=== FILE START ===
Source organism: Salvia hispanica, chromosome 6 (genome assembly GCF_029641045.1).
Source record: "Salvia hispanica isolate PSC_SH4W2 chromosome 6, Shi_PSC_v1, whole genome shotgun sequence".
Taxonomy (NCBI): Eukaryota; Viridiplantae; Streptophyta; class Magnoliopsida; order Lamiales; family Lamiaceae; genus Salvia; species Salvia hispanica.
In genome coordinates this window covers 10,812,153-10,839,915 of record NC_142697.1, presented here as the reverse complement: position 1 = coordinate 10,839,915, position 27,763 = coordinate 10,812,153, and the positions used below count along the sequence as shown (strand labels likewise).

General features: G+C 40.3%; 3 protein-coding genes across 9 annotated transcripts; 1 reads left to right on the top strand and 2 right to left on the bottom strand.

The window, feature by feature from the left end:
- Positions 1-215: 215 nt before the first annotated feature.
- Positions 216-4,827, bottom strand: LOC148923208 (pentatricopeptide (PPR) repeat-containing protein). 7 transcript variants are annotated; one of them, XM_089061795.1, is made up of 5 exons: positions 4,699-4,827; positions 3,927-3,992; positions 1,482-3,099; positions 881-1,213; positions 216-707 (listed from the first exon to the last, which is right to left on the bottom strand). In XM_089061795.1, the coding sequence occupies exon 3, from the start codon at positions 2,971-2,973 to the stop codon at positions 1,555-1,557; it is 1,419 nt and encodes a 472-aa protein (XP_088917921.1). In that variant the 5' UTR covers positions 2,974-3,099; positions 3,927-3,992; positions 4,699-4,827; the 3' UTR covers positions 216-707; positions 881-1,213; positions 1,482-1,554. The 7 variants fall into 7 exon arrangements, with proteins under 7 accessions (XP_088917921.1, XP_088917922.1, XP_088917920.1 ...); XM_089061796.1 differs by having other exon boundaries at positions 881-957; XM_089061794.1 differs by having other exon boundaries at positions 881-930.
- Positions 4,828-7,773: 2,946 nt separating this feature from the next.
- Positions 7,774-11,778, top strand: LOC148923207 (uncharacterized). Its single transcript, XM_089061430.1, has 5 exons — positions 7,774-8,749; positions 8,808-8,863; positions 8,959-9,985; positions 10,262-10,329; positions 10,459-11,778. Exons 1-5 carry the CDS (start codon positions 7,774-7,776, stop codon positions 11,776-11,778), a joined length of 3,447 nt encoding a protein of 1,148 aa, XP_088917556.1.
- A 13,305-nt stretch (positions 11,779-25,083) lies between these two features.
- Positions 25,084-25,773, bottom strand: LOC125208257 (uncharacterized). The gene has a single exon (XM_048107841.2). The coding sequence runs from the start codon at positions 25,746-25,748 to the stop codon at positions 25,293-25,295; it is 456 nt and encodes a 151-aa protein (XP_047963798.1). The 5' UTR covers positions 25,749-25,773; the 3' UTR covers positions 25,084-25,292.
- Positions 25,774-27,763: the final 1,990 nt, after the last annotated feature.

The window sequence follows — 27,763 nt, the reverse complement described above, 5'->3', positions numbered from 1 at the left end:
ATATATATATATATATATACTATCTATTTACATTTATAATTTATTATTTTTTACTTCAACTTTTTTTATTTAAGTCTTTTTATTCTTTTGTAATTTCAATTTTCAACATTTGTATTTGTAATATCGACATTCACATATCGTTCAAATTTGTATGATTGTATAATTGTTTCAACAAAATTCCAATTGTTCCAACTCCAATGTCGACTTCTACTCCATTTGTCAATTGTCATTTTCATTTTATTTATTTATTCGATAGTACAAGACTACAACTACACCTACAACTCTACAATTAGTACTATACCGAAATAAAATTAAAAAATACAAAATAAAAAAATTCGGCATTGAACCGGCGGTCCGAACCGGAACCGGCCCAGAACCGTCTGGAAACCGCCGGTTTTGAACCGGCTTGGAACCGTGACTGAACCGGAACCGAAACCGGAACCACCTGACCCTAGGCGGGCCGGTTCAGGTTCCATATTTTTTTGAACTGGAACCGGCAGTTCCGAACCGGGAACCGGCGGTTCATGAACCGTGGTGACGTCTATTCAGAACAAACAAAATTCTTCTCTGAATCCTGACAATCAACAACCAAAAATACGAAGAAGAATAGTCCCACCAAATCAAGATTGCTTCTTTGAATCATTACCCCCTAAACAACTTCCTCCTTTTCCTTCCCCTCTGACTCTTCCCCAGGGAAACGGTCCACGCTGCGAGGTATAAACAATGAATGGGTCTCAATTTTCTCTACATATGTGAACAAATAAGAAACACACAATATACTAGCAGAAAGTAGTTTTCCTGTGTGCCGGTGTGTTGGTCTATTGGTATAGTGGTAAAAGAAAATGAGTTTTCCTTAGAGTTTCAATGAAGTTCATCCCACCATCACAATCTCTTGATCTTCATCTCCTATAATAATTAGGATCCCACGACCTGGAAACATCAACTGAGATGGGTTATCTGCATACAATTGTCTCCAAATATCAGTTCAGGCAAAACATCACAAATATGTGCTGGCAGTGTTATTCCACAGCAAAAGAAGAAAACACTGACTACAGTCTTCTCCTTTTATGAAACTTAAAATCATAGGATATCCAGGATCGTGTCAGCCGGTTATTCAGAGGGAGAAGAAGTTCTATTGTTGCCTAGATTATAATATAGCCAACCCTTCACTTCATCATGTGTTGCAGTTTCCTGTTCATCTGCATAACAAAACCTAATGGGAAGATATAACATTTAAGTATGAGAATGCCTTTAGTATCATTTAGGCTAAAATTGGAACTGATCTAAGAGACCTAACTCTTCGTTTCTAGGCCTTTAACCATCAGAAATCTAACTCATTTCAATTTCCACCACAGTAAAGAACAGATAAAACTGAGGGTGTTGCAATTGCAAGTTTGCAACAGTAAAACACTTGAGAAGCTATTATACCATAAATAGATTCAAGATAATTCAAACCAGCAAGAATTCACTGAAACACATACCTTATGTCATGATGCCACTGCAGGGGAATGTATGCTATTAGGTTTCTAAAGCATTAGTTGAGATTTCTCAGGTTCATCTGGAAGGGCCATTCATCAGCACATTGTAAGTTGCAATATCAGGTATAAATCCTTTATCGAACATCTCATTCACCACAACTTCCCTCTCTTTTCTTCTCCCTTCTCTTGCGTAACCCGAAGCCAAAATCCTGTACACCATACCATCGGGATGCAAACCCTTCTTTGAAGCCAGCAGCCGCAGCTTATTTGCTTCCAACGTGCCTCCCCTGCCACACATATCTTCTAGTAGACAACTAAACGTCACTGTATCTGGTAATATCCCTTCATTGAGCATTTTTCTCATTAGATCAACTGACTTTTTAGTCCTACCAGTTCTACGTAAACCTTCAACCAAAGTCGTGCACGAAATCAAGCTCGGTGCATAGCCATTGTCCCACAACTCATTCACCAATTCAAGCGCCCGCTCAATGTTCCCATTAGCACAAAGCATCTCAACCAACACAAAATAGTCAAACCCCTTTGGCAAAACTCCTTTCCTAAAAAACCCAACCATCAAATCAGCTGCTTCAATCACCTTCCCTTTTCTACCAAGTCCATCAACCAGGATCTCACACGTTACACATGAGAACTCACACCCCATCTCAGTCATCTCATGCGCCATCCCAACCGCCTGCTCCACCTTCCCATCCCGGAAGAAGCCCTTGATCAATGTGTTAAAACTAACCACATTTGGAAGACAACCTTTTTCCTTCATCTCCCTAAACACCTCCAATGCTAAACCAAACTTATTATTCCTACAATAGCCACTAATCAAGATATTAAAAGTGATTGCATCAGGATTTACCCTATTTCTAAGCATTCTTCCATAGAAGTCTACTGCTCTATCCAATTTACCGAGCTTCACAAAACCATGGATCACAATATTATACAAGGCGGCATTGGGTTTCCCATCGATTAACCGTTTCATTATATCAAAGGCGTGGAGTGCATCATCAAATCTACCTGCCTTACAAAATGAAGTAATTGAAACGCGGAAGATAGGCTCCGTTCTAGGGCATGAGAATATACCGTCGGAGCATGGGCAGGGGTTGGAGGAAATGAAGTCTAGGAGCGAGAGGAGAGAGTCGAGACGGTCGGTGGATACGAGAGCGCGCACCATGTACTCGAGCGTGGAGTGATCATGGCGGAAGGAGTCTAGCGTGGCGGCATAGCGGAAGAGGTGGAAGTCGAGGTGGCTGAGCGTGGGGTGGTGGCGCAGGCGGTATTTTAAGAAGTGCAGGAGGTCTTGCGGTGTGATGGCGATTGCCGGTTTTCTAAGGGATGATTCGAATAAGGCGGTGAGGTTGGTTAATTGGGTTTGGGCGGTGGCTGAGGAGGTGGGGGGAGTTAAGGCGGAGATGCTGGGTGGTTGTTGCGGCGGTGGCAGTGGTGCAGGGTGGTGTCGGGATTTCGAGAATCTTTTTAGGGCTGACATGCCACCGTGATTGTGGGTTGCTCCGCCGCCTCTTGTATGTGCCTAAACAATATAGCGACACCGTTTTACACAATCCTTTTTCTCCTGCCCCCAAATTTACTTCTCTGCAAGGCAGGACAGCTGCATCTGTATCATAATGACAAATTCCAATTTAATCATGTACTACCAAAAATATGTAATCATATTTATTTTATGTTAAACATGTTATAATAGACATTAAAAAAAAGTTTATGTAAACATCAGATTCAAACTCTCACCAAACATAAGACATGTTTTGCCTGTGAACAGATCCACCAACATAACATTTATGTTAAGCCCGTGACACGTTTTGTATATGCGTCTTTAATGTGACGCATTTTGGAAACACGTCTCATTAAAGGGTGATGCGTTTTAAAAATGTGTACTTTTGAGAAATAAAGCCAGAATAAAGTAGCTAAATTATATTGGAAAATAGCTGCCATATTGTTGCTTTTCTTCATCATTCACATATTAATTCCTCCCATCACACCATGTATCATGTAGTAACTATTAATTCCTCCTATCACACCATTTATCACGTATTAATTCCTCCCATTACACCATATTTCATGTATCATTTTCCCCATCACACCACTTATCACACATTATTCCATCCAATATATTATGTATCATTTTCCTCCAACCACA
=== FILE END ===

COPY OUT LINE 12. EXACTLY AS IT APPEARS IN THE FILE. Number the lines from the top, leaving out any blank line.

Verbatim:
- Positions 25,084-25,773, bottom strand: LOC125208257 (uncharacterized). The gene has a single exon (XM_048107841.2). The coding sequence runs from the start codon at positions 25,746-25,748 to the stop codon at positions 25,293-25,295; it is 456 nt and encodes a 151-aa protein (XP_047963798.1). The 5' UTR covers positions 25,749-25,773; the 3' UTR covers positions 25,084-25,292.